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Jiang Kanghu (1883 - 1954, Qing Dynasty)
English translation: Miao Guang

Dress coarsely:

While brocades are splendid, it is a pity to see matters being wasted. Stressing the importance of frugality to a nation indulged in extravagance is a correction which needs to be made urgently.

A diet of vegetables:

To be human yet inhumane is the fashion of barbarism. A bite of vegetables offers a mouthful of savory flavor.

Sleep in the wilderness:

Spring and autumn nights are ideal when accompanied by the bright moon and floral scents. The sky is our canopy and the earth our mat, in-between which we wander about freely.

Rise early:

Each day is a new day; be studious. Rest well at night, and prevent indulgence in wasteful play.


Aroused sensuality leads to the decline of one’s nature; extreme pleasure will be followed by tragedy. For the sake of vitality and longevity, abstain from such.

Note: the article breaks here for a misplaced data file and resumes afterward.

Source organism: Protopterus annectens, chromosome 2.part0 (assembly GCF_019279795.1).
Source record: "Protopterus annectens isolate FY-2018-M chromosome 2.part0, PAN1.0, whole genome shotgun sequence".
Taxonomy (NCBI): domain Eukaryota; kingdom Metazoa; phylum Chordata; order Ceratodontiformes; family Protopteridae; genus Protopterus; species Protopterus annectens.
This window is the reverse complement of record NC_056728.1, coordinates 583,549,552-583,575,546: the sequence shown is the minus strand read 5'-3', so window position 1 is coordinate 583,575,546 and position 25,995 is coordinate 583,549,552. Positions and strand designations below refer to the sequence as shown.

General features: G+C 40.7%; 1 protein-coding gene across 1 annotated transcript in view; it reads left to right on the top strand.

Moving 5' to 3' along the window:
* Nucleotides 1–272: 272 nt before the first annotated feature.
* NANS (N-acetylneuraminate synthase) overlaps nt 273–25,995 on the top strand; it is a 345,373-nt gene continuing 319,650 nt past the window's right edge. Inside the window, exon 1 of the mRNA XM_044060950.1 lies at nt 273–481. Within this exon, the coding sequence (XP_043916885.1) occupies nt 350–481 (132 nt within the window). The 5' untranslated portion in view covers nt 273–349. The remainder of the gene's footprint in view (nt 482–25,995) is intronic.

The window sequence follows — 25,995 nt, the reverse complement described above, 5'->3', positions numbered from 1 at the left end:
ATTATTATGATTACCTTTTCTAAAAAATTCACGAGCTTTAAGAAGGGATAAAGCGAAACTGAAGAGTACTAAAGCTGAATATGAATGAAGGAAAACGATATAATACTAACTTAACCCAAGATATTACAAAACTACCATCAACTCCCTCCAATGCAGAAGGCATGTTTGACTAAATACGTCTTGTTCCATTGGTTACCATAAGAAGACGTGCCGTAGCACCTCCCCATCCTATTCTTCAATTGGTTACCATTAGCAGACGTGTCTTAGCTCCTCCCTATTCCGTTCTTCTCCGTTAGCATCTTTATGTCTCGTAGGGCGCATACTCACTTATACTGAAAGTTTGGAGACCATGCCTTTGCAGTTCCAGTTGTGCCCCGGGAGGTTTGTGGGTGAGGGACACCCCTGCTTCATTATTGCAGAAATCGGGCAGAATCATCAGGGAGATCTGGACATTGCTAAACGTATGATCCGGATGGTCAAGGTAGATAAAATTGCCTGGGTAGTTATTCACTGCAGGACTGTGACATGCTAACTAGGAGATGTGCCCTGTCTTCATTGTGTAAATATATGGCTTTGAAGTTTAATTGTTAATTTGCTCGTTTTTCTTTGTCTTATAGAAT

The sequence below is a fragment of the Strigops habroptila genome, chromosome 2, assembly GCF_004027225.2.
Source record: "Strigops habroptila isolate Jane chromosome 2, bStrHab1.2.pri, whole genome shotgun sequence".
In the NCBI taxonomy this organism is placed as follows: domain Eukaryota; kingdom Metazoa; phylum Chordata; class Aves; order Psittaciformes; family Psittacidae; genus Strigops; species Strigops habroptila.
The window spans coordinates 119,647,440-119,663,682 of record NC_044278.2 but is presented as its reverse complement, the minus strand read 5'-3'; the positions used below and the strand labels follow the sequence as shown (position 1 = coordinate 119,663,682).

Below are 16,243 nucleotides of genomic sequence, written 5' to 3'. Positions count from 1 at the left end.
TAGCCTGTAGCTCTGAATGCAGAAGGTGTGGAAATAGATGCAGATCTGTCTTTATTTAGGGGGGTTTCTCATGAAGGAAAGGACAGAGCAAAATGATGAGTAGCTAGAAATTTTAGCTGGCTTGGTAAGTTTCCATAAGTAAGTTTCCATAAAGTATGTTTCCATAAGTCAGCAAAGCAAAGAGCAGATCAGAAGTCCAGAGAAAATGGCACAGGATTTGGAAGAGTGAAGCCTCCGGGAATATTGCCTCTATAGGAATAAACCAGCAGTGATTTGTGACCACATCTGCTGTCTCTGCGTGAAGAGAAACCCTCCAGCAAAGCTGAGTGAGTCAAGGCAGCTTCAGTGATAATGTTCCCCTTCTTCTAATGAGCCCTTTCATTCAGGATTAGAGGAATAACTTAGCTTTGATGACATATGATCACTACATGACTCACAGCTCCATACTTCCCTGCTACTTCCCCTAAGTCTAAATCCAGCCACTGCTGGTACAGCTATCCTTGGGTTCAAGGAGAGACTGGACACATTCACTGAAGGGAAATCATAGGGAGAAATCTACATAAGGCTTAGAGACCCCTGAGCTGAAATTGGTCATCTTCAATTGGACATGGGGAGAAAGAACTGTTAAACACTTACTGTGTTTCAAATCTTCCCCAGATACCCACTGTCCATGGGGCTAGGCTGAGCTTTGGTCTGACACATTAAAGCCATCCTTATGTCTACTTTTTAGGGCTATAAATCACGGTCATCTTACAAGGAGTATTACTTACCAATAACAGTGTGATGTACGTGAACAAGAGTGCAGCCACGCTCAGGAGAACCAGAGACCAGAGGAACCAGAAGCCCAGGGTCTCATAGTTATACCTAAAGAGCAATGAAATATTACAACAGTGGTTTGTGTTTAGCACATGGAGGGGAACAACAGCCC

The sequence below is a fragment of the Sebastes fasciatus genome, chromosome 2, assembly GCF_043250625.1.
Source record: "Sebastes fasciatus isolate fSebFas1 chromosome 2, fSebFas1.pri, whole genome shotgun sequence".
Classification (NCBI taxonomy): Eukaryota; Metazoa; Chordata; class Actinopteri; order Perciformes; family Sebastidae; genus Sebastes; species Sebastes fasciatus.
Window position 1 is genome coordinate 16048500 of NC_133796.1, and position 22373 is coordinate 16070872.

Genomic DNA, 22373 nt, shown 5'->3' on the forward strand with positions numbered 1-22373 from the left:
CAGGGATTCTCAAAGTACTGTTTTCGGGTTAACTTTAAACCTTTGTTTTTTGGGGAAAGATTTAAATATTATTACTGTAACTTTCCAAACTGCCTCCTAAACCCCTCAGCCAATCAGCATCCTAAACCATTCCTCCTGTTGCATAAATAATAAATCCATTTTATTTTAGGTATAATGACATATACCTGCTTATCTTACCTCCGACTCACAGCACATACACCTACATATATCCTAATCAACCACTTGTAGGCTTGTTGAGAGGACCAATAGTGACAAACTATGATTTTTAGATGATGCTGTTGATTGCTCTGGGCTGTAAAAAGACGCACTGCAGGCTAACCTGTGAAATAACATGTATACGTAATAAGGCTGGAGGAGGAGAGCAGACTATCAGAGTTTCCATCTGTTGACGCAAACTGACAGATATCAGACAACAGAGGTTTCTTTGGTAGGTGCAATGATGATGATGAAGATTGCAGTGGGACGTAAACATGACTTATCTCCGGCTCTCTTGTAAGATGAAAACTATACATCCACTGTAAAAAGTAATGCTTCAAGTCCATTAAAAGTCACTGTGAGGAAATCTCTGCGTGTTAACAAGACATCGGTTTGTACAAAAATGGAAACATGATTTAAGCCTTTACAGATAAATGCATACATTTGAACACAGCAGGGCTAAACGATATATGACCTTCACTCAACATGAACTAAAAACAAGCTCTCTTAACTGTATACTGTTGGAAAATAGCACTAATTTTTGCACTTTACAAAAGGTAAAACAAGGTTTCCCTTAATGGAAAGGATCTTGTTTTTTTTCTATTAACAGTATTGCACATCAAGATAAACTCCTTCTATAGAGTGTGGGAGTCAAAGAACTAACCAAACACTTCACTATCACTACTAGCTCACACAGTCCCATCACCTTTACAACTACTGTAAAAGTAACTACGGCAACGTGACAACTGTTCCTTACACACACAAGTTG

Silent unless struck; a man of greatness should be like the bell. Who has ever heard Heaven speak? Understanding is gained through experiences.


To be laborious in mental and physical activities is an ability of the sages and deities. To be skilled in various disciplines is excellent training for one’s body.


Within the ground of the mind, not even a speck of dust is disturbed. Deep and clear as still water, it stands firmly like the Great Wall.


Why not seek the cause in oneself and self-reflect on a daily basis? Self-reproach for one’s faults, and eliminate pretentiousness to preserve genuineness.

Have perspective:

From all heavens to dust-motes, from eternity to mere seconds, all are equal in front of cause and effect, leaving nothing unresolved.

── from Jiang Kanghu Sixiang Yiban (Thoughts of Jiang Kanghu)